Osram, the world's second largest lighting company, will stop labeling halogen lamps as 'eco', a designation that critics have assailed for wrongly implying that halogen bulbs are an energy-saving option.
In fact, since the phase-out of incandescents, halogens are the least energy-efficient bulbs you can buy.
'Yes, we will stop calling it “eco”,' an Osram spokesman confirmed to Lux in an email. It will now label the bulbs as 'Halogen Classic'. The decision applies to all countries where Osram sells halogens.
Consumer and environmental groups have blamed lighting vendors for confusing the public into thinking that halogen bulbs save a lot of energy.
Halogens are a form of incandescent bulb enhanced with a halogen gas that slightly reduces their energy consumption compared to conventional incandescents. But they consume far more energy than do LED (light-emittng diode) and CFL (compact fluorescent) bulbs. The halogen gas also makes them last longer than traditional incandescents (although, again, nowhere near as long as CFLs' and LEDs' purported lifetimes), and improves their light quality.
The Osram spokesman stopped short of saying that the 'eco' term has been misleading.
'From our point of view, the term “eco” is not crucial for our customers,' he said. 'Halogen lamps are being bought because of the price and quality of light. The change will be implemented in the course of an already planned packaging change, as soon as possible.'
He added that halogen lamps do have certain ecological benefits over LEDs and CFL, including that they do not contain hazardous mercury, as CFLs do.
'Halogen lamps... can unlike LED and CFLi be disposed [of] in household waste,' he said.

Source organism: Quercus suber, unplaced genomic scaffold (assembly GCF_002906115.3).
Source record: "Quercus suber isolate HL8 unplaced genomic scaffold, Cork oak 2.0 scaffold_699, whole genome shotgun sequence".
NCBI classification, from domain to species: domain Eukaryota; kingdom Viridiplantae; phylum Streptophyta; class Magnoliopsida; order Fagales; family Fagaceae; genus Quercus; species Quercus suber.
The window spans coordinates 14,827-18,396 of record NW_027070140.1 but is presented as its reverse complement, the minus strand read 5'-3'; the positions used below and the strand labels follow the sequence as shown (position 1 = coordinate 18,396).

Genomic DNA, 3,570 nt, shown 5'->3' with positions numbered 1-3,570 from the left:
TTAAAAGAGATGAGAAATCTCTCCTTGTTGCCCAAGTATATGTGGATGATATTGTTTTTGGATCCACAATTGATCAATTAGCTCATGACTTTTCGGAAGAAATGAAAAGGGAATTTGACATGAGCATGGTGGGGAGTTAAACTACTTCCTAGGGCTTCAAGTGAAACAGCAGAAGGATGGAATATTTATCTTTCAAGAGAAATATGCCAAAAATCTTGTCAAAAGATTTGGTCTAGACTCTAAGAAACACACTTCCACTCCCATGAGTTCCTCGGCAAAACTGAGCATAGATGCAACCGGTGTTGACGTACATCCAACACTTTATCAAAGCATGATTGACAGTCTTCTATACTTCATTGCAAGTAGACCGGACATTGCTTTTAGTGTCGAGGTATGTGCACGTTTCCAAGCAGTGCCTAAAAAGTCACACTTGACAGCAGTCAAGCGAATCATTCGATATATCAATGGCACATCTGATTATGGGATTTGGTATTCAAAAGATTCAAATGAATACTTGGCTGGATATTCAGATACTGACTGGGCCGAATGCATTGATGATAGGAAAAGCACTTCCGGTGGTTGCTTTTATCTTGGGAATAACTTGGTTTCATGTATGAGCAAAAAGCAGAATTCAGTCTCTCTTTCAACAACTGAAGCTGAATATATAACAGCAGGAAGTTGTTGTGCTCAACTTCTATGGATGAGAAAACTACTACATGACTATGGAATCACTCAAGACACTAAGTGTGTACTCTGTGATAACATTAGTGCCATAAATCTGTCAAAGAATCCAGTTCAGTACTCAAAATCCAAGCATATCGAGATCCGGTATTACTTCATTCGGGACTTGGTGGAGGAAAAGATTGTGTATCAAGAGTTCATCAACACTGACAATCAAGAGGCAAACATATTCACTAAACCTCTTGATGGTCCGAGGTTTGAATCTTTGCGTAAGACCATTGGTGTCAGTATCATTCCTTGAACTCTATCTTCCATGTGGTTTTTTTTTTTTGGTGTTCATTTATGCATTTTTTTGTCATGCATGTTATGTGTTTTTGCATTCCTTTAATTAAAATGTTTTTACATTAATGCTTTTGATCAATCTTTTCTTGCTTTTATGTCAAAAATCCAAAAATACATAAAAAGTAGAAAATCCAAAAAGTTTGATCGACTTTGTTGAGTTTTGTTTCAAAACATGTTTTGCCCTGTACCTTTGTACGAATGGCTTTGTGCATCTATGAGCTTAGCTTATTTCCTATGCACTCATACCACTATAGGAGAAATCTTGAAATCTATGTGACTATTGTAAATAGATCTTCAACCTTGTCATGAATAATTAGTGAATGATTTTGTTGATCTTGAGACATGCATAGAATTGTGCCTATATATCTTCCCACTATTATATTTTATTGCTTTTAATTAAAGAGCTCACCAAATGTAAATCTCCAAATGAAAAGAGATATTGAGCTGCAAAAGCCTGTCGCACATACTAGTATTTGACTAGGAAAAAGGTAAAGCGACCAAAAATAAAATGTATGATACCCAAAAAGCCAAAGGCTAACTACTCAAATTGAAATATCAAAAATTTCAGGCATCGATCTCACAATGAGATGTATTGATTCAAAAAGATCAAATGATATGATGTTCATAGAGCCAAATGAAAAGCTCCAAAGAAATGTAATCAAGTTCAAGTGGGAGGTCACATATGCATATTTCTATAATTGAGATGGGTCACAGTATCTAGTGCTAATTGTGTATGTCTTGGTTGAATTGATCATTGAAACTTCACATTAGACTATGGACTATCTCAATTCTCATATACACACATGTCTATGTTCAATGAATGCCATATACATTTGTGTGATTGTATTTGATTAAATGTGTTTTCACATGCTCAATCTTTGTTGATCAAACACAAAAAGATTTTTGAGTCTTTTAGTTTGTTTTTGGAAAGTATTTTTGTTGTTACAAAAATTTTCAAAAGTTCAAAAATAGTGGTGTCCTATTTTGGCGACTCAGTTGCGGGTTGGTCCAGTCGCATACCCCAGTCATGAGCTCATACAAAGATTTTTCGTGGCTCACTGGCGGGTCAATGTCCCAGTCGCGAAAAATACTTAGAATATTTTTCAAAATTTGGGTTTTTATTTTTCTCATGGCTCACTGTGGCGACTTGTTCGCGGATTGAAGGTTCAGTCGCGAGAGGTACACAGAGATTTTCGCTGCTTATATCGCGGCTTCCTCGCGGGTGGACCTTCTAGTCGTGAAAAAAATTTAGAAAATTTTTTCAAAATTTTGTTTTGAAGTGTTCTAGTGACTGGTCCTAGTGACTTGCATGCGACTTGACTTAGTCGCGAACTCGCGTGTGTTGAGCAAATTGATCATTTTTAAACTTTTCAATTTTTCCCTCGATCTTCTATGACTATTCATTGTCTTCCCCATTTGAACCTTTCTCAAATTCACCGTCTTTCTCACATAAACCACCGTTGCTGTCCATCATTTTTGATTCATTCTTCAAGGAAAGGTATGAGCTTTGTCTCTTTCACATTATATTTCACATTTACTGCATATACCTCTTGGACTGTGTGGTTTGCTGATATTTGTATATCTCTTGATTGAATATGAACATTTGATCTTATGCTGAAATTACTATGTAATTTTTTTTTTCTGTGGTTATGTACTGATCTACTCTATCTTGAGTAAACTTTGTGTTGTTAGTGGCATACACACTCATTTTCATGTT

The move was reported this week by German language public service TV website Das Erste, which wrote, 'An enquiry to Osram elicits a surprising answer. By "eco", the company says it intended to refer to the fact that halogen doesn't contain any mercury [unlike CFL].'
The decision comes as the European Commission decides whether to grant halogen lamps a stay of execution. The EC, like governments around the world, has been phasing out incandescent bulbs. It has currently scheduled September 2016 as the end of the road for halogens.
LEDs cut energy consumption by over 80 per cent compared to conventional incandescents, while halogens reduce the energy requirements by between five and 25 per cent, a comparatively small amount.
One environmental group, European Environmental Bureau and its Coolproducts affiliate, says that it has been pushing for legal action to halt the marketing of halogens as 'eco.'
Osram's move comes just a few weeks after new CEO Olaf Berlien took the helm, joining from outside the lighting industry. Berlien was CEO of construction company M + W and prior to that was an executive at steelmaker Thyssenkrupp.
The Osram spokesman said that the company regularly reviews packaging. What's not clear is whether Berlien ordered the elimination of 'eco' to coincide with other already planned packaging alterations.
Either way, the move marks a momentous beginning for the Berlien era, which began with an uptick in operating profits that the company recently reported for the last full quarter under previous CEO Wolfgang Dehen.
It might also put pressure on other vendors, such as lighting industry leader Philips, to make similar packaging changes.
Photo is from Mark Halper
Halogens: Should they stay or should they go?